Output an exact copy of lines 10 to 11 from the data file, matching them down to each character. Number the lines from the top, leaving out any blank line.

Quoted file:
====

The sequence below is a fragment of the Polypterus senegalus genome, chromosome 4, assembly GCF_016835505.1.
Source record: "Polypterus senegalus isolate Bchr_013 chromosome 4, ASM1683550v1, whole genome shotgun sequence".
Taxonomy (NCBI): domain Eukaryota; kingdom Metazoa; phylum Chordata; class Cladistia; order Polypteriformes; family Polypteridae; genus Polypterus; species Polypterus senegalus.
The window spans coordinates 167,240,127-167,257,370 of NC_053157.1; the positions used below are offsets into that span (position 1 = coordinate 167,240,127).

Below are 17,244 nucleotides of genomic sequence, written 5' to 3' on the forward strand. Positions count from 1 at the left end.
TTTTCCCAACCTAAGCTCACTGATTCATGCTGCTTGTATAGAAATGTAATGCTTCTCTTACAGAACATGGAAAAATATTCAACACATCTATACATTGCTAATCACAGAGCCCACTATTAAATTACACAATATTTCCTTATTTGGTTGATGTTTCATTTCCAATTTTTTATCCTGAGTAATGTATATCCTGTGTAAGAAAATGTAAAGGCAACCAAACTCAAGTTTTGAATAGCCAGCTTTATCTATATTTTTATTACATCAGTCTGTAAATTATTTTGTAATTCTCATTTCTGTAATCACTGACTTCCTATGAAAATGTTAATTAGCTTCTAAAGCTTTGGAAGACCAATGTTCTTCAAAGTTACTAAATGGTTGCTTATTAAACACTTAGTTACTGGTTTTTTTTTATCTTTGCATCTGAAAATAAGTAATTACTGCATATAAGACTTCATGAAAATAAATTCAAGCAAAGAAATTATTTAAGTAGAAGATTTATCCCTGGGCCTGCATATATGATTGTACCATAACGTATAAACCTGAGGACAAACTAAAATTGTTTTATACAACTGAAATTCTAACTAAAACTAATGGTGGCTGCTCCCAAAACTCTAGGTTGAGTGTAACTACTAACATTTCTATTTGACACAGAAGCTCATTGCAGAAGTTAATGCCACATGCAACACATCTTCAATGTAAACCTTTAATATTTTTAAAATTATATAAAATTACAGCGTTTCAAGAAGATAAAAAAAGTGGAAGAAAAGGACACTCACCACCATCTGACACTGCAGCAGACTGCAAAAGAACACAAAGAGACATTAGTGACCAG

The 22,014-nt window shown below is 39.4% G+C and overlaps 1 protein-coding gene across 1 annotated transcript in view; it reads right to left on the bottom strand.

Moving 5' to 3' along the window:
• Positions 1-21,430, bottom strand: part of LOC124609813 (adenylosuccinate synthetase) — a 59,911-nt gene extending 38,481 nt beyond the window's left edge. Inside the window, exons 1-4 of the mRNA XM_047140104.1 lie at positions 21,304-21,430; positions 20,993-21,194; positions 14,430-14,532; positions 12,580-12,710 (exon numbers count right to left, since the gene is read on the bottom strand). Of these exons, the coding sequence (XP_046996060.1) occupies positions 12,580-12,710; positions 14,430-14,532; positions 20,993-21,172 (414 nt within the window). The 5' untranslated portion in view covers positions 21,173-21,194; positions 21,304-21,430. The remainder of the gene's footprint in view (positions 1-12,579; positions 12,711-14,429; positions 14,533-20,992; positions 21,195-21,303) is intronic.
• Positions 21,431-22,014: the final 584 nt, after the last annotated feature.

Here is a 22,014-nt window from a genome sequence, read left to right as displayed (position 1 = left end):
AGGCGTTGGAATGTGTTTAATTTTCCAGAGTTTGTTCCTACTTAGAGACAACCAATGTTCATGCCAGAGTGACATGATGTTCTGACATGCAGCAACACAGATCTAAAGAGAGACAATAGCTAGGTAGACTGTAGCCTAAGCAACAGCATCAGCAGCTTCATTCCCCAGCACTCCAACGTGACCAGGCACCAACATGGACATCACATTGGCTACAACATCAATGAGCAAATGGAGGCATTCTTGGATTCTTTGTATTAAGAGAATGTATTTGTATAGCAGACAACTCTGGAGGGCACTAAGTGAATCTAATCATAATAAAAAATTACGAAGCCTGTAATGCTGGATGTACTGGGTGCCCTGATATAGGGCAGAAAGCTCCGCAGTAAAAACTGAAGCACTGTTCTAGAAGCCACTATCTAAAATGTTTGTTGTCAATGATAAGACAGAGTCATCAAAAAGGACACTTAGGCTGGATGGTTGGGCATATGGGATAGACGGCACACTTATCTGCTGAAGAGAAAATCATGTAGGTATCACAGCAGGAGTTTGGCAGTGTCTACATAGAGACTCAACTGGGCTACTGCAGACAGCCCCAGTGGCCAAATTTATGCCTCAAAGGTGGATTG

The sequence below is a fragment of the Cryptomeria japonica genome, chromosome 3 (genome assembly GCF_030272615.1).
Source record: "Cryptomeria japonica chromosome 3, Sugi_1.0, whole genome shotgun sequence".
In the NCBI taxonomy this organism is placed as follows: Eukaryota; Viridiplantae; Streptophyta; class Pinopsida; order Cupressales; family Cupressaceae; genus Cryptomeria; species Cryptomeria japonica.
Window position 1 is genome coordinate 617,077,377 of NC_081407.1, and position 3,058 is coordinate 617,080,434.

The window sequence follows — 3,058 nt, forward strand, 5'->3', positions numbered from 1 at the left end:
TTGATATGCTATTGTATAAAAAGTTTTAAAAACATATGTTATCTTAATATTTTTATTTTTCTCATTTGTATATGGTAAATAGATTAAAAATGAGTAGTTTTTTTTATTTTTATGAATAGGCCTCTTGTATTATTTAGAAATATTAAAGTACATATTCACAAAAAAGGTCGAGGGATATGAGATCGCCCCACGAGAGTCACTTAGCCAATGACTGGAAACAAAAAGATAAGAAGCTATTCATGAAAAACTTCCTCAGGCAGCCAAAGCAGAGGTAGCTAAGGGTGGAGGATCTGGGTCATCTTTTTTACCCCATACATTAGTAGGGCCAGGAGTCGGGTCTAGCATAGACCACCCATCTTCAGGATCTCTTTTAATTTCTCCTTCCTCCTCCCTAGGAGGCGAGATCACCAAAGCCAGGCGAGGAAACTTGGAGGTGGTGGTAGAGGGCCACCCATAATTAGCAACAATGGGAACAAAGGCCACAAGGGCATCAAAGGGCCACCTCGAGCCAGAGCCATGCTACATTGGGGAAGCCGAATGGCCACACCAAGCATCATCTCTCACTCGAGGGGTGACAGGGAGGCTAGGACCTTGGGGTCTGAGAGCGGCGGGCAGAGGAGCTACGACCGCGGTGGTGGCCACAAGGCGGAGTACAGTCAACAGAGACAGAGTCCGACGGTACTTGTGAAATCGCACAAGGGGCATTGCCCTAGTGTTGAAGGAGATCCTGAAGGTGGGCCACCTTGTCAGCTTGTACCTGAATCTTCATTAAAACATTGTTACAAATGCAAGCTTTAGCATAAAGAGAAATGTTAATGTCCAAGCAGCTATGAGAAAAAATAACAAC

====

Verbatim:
• Positions 21,431-22,014: the final 584 nt, after the last annotated feature.

Here is a 22,014-nt window from a genome sequence, read left to right as displayed (position 1 = left end):